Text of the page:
Rebecca Chappell: Red Carpet

Aug 26th - Sep 23rd, 2011

The 2010-2011 Evelyn Shapiro Foundation Fellowship Exhibition


Rebecca Chappell is a rare talent. A potter, educated at the Cleveland Institute of art, BFA 2003, and at the New York State College of Ceramics at Alfred University, MFA 2008 she came to The Clay Studio when awarded the Evelyn Shapiro Foundation Fellowship arriving at The Studio in September of 2010. This one-year Fellowship afforded her a rent-free studio, a monthly living stipend, materials and firing stipends and a solo exhibition with a small publication that documents it. All of the work included in Red Carpet was made during her Fellowship year. Chappell used her Fellowship year to explore and to develop a new body of work. When selected as the Fellow, her work was wheel thrown of porcelain, the forms tight, with intricate and delicate details and rich glaze surfaces of geometric pattern. The work was intimate in scale one form oftentimes composed of precisely fitted parts displaying consummate skill as a maker, attention to detail, and meticulous craftsmanship. For Chappell the use of her wares and how one uses her wares has always been of great importance. Her use of many parts in the creation of one piece is intentional, requiring the user to pay special attention when handling. For example, her too shallow bowls that serve as water reservoirs for her vases that require refilling daily.

The work Chappell has made during her Fellowship year shares some of the qualities described above, yet are quite different. Both bodies of work share a favored way of building form through the use of multiple parts. They also display a sensitivity to and understanding of material, high skill in their making and repetitive pattern as surface decoration, but there it ends. The work in RED CARPET is made of terra cotta and is hand built using a hybrid coil slab method. The scale of her forms has increased dramatically, the surfaces enriched with the trace of Chappell’s hand and her method of building them. Her surfaces are simpler, stripes of color in combination with a favored motif. If one were to describe her older porcelain works as formal, the newer terra cotta works would be described as casual, the forms precise but less with the texture in their surface making it so, and her glaze palette brighter and color choice daring. Where her porcelain forms and surface patterns referenced history, the terra cotta works are firmly rooted in present day.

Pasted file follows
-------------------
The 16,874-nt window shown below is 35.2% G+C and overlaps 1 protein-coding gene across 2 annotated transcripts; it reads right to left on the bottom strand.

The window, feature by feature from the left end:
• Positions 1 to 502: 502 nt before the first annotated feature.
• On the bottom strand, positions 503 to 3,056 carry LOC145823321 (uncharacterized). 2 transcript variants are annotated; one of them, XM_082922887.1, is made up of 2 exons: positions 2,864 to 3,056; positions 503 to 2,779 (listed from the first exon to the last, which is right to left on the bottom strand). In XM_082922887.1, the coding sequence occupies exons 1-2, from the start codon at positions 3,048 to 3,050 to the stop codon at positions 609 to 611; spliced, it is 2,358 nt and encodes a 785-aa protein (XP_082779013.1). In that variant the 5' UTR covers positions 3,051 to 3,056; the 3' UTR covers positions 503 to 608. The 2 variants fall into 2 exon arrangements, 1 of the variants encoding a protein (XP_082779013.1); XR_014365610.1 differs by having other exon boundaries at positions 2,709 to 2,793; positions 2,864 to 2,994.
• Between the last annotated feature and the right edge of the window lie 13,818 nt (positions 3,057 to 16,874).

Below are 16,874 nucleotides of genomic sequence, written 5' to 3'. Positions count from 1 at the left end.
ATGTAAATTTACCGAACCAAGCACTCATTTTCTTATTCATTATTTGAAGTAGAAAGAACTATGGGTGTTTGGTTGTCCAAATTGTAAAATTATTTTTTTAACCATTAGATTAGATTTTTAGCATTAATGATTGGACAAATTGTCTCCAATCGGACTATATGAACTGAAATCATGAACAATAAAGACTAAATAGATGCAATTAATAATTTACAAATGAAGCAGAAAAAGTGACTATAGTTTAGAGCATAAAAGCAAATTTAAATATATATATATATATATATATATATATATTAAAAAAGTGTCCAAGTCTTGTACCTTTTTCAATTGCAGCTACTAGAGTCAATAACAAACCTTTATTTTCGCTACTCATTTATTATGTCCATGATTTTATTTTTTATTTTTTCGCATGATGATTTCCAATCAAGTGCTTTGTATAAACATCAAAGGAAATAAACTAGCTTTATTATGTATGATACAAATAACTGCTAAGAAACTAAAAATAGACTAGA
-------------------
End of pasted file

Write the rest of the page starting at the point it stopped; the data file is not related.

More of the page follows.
The vase is a favored form of Chappell’s. With Red Carpet, Chappell challenges conventional notions of what a vase can be. Quite sculptural, the central piece within the exhibition is a series of the large vases grouped together and sitting upon a rectangular platform. As a group, the vases take on a cityscape/landscape form with topography of varied heights. When empty the rims/lips of the vases, varied and curvilinear, allow the eye totravel up and down the perceived planes they define. When filled with flowers (over 900 flowers are needed to fill all), the topography is that of treetops on a mountain range. Placed within the center of the space, Chappell creates a series of plates installed on the long walls of the gallery in a single row, mirroring the stripes used to embellish the surface.